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If this is possible, then isn't there going to be a chance to have a YY child?

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  • $\begingroup$ Welcome to Biology.SE. The Biology.SE community has agreed that questions that show little or no prior research effort are off-topic on this site as are "homework" questions unless you have shown your attempt at an answer. Please edit your question and tell us where you've looked for answers, what you do know about the topic, and where exactly you still have questions. Under researched questions may be subject to down-voting and closure. ——— Please take the tour and consult the help center starting with How to Ask for details. $\endgroup$
    – tyersome
    Oct 5 at 21:02
  • $\begingroup$ The question was clear to me. Assuming this person is not a professionally trained molecular biologist, it's impressive enough they even realize that sex chromosomes are a known feature of human genetics. They sound genuinely curious about the implications of making babies using artificial genetic editing technology on cells which if ordinarily otherwise left naturally unaltered clearly it would not be possible. It's a very important consideration we must face this century. $\endgroup$ Oct 16 at 1:26
  • $\begingroup$ @JohnCollins — Clarity is good, but not sufficient. In addition, to not demonstrating the expected prior research and containing two distinct questions, this is off-topic because it is a homework question. On the homework page the question "What is a homework question?" is answered with "A question that addresses a basic biology concept that may seem trivial to biology professionals". Knowing that at least one X chromosome is required for viability is something I would expect anyone with even high-school level biology to be aware of. $\endgroup$
    – tyersome
    Oct 18 at 1:35
  • $\begingroup$ @tyersome So did you have at look at the OP's profile? They say they are only fourteen years old. I.e., only having just begun high school. This to me seemed like a genuine answer arisen from pure curiosity and from what I recall of my own HS education the level of biology getting into actual chromosomal details would only have "homework" in AP Bio, which was primarily a seniors course with some exceptional juniors. We should be promoting such curiosity as much as possible, in the youth especially, but even in any age demographic -- so unfortunately ignorant of modern molec bio are most. $\endgroup$ Oct 18 at 4:07
  • $\begingroup$ genuine question* $\endgroup$ Oct 18 at 4:24
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I don't think it is possible. There is a lot happening to the DNA of the sperm and the egg after fertilization, and just mixing the DNA of two sperm or two eggs would not achieve that. Also, a YY embryo would not be viable because the X chromosome contain vital genes that Y does not. That's why there are people with 1X but no one with 1Y.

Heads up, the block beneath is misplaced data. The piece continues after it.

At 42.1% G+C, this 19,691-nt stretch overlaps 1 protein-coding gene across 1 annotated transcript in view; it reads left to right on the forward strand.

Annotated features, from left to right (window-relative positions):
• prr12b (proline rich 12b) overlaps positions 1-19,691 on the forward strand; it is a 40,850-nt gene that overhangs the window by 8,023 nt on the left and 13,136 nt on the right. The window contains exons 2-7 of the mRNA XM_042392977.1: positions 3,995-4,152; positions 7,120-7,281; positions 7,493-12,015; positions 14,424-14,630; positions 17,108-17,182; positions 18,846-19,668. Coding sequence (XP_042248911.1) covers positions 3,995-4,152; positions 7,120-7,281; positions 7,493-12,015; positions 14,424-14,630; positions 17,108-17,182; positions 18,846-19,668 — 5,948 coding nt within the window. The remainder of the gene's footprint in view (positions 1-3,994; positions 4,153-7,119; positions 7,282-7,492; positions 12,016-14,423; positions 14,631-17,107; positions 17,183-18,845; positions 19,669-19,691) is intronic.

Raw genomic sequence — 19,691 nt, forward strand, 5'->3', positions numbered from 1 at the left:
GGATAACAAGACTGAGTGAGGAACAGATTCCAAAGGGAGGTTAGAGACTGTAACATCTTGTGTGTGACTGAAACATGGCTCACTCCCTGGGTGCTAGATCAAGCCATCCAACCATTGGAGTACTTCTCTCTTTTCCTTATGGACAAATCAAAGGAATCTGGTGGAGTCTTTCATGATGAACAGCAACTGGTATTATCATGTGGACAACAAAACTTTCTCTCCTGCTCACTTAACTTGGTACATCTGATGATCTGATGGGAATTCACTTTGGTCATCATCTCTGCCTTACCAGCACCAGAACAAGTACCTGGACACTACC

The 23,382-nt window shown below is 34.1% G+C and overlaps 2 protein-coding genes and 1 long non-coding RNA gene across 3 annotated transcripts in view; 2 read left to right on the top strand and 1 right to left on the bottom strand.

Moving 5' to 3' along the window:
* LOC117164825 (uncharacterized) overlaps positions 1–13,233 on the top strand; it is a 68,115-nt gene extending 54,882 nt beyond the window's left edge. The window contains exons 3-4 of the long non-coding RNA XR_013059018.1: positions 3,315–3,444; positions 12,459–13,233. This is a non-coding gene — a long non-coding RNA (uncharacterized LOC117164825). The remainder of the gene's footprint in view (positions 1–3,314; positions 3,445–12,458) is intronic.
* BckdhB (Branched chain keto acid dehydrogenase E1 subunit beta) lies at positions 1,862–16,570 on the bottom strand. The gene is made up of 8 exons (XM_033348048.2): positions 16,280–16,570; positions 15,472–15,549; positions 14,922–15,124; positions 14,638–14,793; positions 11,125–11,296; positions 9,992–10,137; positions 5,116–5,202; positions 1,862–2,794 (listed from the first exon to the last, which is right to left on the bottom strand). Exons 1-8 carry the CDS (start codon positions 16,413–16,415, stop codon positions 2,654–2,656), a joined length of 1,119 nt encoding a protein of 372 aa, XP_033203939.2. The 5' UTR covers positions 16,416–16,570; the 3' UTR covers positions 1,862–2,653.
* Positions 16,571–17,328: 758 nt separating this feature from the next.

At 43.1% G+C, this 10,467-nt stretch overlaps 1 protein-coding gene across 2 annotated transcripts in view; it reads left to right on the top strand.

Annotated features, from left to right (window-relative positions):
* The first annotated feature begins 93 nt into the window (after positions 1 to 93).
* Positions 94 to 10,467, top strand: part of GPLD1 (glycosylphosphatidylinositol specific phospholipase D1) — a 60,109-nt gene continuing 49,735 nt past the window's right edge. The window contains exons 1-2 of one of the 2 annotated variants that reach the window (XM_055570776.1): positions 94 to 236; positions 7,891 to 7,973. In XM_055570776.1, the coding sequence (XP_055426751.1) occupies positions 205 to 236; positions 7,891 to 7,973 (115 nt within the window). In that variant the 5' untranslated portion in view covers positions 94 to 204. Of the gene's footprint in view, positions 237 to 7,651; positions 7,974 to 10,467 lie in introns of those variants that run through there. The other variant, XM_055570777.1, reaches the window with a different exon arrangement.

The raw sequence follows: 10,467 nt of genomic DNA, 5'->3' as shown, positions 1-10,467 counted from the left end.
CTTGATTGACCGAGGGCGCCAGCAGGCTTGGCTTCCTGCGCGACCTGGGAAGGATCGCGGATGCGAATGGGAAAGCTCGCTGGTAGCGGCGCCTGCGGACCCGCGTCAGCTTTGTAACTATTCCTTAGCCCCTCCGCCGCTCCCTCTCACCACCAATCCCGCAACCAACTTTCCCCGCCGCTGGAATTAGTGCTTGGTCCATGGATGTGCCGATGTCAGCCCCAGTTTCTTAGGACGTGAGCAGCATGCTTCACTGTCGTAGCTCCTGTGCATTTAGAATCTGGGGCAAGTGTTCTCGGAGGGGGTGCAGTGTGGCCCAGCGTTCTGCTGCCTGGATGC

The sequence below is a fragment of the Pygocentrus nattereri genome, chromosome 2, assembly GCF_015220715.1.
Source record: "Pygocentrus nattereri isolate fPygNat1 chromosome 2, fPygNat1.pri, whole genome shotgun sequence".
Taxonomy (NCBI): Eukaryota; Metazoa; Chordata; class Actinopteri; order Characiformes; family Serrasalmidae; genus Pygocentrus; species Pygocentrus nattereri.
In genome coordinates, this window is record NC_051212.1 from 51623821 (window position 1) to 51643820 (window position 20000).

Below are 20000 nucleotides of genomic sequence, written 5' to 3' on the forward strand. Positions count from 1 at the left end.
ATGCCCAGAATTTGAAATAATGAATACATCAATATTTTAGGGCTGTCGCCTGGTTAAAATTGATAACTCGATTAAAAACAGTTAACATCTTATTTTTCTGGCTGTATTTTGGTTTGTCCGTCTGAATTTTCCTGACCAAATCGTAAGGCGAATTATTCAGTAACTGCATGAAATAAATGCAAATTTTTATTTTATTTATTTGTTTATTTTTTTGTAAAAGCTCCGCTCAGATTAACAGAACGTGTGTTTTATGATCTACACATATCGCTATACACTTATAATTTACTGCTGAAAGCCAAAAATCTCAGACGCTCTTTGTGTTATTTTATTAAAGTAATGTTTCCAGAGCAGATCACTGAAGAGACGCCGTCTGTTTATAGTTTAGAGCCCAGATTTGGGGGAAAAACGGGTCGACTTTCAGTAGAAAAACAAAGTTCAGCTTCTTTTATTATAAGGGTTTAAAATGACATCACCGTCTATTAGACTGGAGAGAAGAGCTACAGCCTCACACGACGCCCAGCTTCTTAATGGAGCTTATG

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    $\begingroup$ Sperms contain X and Y chromosomes, but only as haploid sets. $\endgroup$
    – Chris
    Oct 6 at 5:47
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Well, it would be difficult from specifically sperm, but if you mean from two members of the same sex -- two men, then the answer is yes. Yes it is (or, rather, will be) possible. Already, it has been done in mice (new baby mice were born from both only mothers and also only fathers):

https://www.cell.com/cell-stem-cell/pdf/S1934-5909(18)30441-7.pdf

In theory it would never be possible for two women to truly fully independently create a son (a male offspring) from their own cells, because neither of them would have the material for a Y chromosome. So that would need to be donated (just the Y chromosome). Two males could make either sex offspring (XX or XY). This would be possible through what is called induced pluripotent stem cell technology, likely CRISPR genome editing for performing the required epigenetic modifications (described in paper), and a whole variety of other quite new extremely complex advances in biotechnology which have recently been made (such as next generation sequencing for assaying the most viable possible artificially-induced sperm and egg [which could simply be made from skin cells] and variations thereof like ATAC-seq, which measures genome-wide chromatin and epigenetic information, microfluidics and nano-droplet technologies and the rise of single-cell assay capabilities of many kinds, and truly, an overwhelming further number of huge advances which would take too long to list here and which most people probably remain totally unaware of [or could even comprehend, unfortunately]). We are living in a "Golden Age" of what will without a doubt be forever historic massive, rapid leaps forward in our ability to become the designers of life, rather than the passive victims of its "natural selection".